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No Shinkei Geka. 2017 Mar;45(3):259-264. doi: 10.11477/mf.1436203490.

[A Case of Central-Type Disc Herniation at the C7/T1 Level Presenting with Myelopathy].

[Article in Japanese]

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Department of Neurosurgery, Kagawa Rosai Hospital.


In contrast to other levels of upper disc spaces, the Luschka joints are usually absent at the C7/T1 disc space. Therefore, it has been reported that the C7/T1 disc herniation is prone to herniate laterally rather than centrally. In this manuscript, we describe an extremely rare central-type disc herniation at the C7/T1 level presented with myelopathy. A 76-year-old man presented with a 20-day history of progressive gait disturbance. Physical examination revealed bilateral lower extremity hyperreflexia and mild foot numbness with no upper extremity motor weakness or sensory disturbance. Cervical magnetic resonance imaging(MRI)revealed severe spinal cord compression at the C7/T1 level caused by a central-type disc herniation. We removed the herniated disc and performed anterior fusion with a titanium box cage. Lower extremity numbness and weakness diminished rapidly. Three weeks later, cervical MRI showed a well-decompressed spinal cord and almost normal gait. We reevaluated the preoperative computed tomography of this patient and confirmed the absence of Luschka joints at the C7/T1 level. Although the condition is rare, clinicians should consider the possibility of C7/T1 disc herniation in patients with leg weakness or numbness but no or few hand-related symptoms.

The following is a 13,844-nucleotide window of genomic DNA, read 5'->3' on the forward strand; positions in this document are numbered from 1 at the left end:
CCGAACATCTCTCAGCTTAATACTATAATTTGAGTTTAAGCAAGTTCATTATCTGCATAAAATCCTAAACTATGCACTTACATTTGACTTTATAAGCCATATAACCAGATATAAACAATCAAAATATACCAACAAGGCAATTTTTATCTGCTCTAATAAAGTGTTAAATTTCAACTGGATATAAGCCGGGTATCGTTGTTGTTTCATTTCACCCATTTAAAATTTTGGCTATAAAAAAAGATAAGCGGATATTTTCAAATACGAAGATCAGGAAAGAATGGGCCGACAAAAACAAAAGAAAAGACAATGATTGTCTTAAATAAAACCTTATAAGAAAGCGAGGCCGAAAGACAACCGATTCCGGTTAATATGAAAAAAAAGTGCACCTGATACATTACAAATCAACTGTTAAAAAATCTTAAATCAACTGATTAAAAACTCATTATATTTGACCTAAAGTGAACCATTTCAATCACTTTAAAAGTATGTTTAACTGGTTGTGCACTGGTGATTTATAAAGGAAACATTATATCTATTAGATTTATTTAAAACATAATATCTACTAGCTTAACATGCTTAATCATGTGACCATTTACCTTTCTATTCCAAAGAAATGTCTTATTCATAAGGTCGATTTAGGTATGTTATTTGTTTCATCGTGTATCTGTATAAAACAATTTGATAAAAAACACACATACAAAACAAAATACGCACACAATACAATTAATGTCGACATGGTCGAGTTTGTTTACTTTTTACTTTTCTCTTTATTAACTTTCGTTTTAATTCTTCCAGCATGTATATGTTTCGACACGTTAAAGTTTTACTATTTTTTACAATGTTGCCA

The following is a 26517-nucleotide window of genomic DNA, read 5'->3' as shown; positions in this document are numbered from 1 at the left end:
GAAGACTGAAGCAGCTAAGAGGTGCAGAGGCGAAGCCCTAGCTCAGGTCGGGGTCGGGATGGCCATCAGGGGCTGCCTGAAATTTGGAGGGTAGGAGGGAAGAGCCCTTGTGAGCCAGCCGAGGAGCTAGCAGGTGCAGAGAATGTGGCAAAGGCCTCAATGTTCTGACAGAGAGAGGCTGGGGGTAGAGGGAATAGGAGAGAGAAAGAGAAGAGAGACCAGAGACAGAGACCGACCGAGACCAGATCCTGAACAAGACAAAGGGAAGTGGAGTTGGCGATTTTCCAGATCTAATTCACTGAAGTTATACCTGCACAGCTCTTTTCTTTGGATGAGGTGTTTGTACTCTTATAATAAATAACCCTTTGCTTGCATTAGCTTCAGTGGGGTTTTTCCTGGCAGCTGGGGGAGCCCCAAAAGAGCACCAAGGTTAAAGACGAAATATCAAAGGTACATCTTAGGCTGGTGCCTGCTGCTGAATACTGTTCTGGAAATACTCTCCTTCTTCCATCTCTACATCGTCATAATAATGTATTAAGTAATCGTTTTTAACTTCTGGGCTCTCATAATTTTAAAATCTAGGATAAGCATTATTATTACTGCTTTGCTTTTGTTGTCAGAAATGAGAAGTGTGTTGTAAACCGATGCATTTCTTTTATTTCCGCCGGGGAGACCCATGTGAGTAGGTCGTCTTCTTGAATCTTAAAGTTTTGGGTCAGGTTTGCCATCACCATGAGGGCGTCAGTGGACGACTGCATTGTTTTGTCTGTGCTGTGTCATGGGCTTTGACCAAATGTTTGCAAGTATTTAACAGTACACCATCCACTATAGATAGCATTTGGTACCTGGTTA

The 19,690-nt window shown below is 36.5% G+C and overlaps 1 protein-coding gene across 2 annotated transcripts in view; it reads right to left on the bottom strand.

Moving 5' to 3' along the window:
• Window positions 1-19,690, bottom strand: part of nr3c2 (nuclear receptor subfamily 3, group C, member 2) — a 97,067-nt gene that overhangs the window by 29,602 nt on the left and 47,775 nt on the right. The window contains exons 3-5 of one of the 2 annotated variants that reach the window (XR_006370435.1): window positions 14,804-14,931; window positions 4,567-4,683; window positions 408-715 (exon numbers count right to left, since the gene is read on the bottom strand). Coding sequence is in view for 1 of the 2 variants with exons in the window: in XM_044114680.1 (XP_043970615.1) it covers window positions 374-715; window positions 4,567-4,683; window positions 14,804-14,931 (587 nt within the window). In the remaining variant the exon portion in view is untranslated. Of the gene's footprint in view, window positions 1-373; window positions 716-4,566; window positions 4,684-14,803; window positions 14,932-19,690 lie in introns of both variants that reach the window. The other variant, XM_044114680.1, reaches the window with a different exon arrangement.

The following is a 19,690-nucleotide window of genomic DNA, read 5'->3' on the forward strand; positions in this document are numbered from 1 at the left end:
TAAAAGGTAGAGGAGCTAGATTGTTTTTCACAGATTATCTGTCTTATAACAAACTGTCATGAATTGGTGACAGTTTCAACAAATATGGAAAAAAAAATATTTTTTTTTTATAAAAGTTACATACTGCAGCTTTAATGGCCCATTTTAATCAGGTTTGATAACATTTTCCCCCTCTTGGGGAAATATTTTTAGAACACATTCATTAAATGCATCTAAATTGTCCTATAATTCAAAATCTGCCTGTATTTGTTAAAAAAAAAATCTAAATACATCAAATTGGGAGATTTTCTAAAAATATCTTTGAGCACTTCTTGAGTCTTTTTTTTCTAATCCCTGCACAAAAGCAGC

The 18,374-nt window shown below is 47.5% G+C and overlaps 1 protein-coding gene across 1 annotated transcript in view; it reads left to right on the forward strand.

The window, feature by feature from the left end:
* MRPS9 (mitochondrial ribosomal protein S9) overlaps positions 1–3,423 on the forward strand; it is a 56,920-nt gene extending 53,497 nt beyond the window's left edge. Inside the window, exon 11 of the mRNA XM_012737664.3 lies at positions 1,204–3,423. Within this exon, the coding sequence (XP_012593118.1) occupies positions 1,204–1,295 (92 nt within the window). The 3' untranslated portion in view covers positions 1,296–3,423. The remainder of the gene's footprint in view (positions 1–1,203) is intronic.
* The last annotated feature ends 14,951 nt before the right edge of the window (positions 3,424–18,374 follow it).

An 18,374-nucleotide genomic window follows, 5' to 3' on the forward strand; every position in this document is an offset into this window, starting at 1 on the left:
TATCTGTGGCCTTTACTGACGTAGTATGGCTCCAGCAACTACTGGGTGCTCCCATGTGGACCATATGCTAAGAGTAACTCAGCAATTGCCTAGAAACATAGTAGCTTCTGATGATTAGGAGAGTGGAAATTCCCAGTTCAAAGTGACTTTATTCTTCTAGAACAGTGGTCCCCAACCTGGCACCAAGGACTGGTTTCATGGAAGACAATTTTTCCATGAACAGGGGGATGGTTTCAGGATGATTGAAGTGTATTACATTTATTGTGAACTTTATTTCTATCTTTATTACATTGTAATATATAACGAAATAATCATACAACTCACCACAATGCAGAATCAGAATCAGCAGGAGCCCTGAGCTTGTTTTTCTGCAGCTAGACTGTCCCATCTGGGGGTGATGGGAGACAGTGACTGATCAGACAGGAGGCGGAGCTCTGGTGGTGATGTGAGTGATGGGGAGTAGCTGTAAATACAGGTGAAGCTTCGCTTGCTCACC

[Indexed for MEDLINE]

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